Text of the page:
Her Shoes

by Sylvia Greenland

When we tidied her up
after the funeral
she had twenty-seven pairs of black shoes
(some still in their boxes)
and a pair of pink slippers.

Why did she have so many?
We voiced our question in awed whispers,
so as not to disturb the past
that lay thick over everything.

Wallowing in the empty time
we looked at each shoe, knowing
that she could not return to ask us
(in that abrasive voice she had)
what we thought we were doing there
going through her things.

Using our imaginations,
– by that time running like wild antelope
across the landscape of her life –
we found high-heeled ankle stretching fantasies,
curve of the calf, lure of the leg shoes.
Had she really once been vain enough for those,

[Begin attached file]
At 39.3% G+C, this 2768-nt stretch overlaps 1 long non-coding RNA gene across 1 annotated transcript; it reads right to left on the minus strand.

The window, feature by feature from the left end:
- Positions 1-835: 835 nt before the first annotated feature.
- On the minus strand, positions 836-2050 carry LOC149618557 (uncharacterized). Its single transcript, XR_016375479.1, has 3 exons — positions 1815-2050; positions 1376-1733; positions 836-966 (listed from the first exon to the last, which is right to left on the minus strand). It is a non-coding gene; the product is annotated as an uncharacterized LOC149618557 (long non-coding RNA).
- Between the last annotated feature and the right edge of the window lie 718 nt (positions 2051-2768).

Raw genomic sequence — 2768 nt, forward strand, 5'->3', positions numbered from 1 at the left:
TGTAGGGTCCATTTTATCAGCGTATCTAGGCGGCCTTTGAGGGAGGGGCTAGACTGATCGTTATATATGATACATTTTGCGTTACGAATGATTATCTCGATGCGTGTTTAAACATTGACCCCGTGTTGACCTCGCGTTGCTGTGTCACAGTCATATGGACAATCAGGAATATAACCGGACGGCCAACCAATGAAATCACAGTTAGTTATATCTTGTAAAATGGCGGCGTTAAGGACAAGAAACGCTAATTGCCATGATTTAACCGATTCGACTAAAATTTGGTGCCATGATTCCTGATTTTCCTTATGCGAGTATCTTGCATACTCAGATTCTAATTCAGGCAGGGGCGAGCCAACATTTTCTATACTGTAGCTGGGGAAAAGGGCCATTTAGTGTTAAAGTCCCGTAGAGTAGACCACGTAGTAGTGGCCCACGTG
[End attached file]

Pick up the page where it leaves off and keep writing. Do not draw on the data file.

she with the purple-blotched swollen ankles?

We found teeter and stride power shoes
for planting firmly in the faces of the fallen,
and stilettos for serious wounding.
How long since she had been so strong
that she could trample those who tried
to knock her down?

We saw her flat heeled running for the bus shoes,
her scuffed kneel to weed the garden shoes,
and one pair of diamante-buckled dance the night away sandals
telling stories we didn’t try to listen to.

Only the slippers made sense of the person we knew,
bumbling old lady velour slippers
edged with fur fabric,
and even they were useless in the end
because after the gangrene set in
she had no feet.